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11 Feb 2016
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10 Feb 2016
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10 Feb 2016
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09 Feb 2016
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09 Feb 2016
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08 Feb 2016
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08 Feb 2016
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05 Feb 2016
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04 Feb 2016
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04 Feb 2016
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 Tuesday 02 February 2016

PM Bulletin: A look at the EURUSD

 

 




The decline in the EURUSD began in mid-2014 when the US Federal Reserve first intimated that it was looking to dial back on its programme of monthly bond purchases. This was its third iteration of quantitative easing (QE) which finally came to an end in October that year. The EURUSD continued to fall (and the US dollar rise) due to the obvious divergence in monetary policy between the Fed and the European Central Bank (ECB). In early 2015 all the talk was about not only when the US central bank would begin raising interest rates, but also when the ECB would undertake its own version of QE. The former process took the best part of a year to happen while the ECB began its own €60 per month bond purchase programme in January 2015.

Back then most of the speculation concerning the currency pair was about when it was going to hit parity. In March 2015 the EURUSD traded below 1.0500 for the first time since January 2003. But the US dollar then weakened until the third quarter of 2015 (ignoring the China-inspired summer tumult) as the Federal Reserve repeatedly ducked out from raising rates. The greenback then began to strengthen again on talk of additional ECB stimulus and as a December Fed rate hike looked inevitable.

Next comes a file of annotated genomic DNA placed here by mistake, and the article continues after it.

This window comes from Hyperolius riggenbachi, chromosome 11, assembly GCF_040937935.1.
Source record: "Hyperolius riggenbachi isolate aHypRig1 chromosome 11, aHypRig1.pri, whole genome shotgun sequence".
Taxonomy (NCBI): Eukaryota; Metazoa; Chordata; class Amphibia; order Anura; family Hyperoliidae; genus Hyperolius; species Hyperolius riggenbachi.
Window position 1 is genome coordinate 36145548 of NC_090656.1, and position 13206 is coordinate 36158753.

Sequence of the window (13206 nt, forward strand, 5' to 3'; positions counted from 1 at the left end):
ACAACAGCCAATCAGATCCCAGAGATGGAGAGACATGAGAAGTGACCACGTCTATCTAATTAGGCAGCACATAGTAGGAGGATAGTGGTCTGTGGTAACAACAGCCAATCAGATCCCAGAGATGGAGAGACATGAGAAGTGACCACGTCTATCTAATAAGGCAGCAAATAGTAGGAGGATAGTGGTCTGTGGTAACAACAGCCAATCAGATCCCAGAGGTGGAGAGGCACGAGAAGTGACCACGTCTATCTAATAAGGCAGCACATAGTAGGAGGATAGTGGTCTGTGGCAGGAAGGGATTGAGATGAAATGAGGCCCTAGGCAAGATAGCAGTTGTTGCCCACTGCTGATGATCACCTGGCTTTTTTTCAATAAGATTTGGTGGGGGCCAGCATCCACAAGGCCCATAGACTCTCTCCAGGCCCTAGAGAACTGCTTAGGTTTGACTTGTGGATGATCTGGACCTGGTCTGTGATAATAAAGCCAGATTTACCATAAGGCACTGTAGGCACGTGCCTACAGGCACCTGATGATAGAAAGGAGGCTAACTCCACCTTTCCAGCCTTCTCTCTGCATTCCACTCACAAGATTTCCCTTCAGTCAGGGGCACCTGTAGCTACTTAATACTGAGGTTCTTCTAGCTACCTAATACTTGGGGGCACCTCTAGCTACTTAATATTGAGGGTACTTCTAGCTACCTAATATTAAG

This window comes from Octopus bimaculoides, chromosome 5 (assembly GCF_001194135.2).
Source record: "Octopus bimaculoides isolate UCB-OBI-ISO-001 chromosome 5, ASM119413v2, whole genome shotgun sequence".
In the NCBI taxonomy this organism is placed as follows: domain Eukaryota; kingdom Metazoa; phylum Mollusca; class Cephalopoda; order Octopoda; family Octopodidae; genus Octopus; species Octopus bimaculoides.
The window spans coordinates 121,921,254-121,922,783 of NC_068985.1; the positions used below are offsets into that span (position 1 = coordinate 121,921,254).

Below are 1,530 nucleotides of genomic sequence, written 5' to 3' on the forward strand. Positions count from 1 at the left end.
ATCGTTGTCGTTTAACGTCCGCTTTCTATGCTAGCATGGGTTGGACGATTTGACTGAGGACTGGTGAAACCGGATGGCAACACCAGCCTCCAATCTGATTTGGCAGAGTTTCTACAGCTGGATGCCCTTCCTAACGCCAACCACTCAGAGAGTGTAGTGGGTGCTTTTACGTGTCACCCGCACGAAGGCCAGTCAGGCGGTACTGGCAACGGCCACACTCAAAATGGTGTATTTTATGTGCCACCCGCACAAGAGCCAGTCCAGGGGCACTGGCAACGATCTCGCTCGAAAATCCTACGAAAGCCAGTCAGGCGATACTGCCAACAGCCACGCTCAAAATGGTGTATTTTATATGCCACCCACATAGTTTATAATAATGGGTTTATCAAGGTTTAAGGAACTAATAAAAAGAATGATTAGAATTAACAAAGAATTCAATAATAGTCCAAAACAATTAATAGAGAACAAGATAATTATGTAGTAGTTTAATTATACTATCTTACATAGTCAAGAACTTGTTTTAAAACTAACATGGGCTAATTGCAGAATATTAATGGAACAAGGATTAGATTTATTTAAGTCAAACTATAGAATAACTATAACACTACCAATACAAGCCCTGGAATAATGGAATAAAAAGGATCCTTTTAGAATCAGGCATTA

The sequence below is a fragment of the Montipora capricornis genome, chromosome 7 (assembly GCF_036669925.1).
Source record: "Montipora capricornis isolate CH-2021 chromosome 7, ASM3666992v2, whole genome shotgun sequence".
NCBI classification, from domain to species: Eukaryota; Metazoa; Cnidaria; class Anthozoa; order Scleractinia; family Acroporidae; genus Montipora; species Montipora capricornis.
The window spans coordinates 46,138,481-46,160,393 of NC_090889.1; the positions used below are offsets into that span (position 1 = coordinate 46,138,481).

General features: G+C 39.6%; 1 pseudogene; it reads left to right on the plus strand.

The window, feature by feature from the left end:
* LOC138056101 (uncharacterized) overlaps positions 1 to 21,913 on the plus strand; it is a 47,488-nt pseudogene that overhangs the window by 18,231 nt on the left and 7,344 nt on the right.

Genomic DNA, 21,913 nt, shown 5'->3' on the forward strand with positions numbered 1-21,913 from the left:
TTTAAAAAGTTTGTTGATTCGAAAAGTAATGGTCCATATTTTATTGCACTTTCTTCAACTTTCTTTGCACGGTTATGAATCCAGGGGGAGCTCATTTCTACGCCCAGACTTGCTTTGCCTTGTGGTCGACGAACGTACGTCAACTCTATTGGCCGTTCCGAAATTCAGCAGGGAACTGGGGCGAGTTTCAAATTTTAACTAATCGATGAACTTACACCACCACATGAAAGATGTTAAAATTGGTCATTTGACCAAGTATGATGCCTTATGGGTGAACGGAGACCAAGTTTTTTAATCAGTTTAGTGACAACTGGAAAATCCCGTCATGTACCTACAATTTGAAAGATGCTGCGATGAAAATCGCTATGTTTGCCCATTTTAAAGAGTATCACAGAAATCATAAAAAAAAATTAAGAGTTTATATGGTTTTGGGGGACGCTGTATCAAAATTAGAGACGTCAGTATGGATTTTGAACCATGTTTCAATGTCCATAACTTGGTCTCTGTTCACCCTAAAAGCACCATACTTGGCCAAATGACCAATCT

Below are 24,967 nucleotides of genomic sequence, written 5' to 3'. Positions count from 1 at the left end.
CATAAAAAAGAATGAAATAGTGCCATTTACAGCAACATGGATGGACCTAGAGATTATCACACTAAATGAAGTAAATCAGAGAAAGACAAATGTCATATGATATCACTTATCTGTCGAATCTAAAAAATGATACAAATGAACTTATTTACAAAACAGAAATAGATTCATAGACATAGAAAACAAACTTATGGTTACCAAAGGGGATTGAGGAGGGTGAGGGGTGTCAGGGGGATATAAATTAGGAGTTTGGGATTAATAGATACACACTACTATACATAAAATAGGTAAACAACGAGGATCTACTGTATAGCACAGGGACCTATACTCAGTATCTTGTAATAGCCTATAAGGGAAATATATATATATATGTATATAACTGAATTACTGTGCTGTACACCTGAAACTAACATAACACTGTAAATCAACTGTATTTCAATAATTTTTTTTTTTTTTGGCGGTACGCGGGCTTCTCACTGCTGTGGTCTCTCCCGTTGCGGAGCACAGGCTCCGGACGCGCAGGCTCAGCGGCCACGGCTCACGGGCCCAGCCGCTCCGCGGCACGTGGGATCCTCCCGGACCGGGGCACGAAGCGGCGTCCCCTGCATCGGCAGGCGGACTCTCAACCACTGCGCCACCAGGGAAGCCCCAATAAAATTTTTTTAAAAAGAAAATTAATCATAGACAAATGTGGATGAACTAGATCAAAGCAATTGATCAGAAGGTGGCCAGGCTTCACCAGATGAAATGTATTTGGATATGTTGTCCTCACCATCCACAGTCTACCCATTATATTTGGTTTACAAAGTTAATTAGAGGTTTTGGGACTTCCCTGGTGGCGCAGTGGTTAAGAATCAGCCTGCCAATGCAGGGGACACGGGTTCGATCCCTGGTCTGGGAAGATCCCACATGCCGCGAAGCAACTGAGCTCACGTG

Well now we’ve had both. On 3rd December the ECB extended the duration of its bond purchase programme. Yet despite this the dollar first weakened appreciably as the ECB stimulus fell short of expectations. Two weeks later the Fed finally announced a 25 basis point rate hike with the prospect of another four similar hikes in 2016.

Mario Draghi has now effectively promised to provide further stimulus at the next central bank meeting in March. Meanwhile, it looks as if the Fed made a major error in tightening back in December. They won’t want to backtrack and cut so soon after hiking for the first time in nearly ten years, but they’ll probably dial back their projections for rate rises for the rest of this year. So this should undermine the dollar going forward. And we’ll have to wait until March before we hear if the ECB is going to come good on its promise for yet more stimuli. So we could find that the EURUSD ranges between 1.0800 and 1.1000 for the rest of the month. But we’ll need to keep a close eye on that upper level in case there’s a breakout. Much will depend on what members of the Fed and ECB say over the coming weeks.  One thing is for sure, there’s now surprisingly little talk of EURUSD parity.





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Posted by David Morrison

Tagged: Bulletin PM

Category: PM Bulletin


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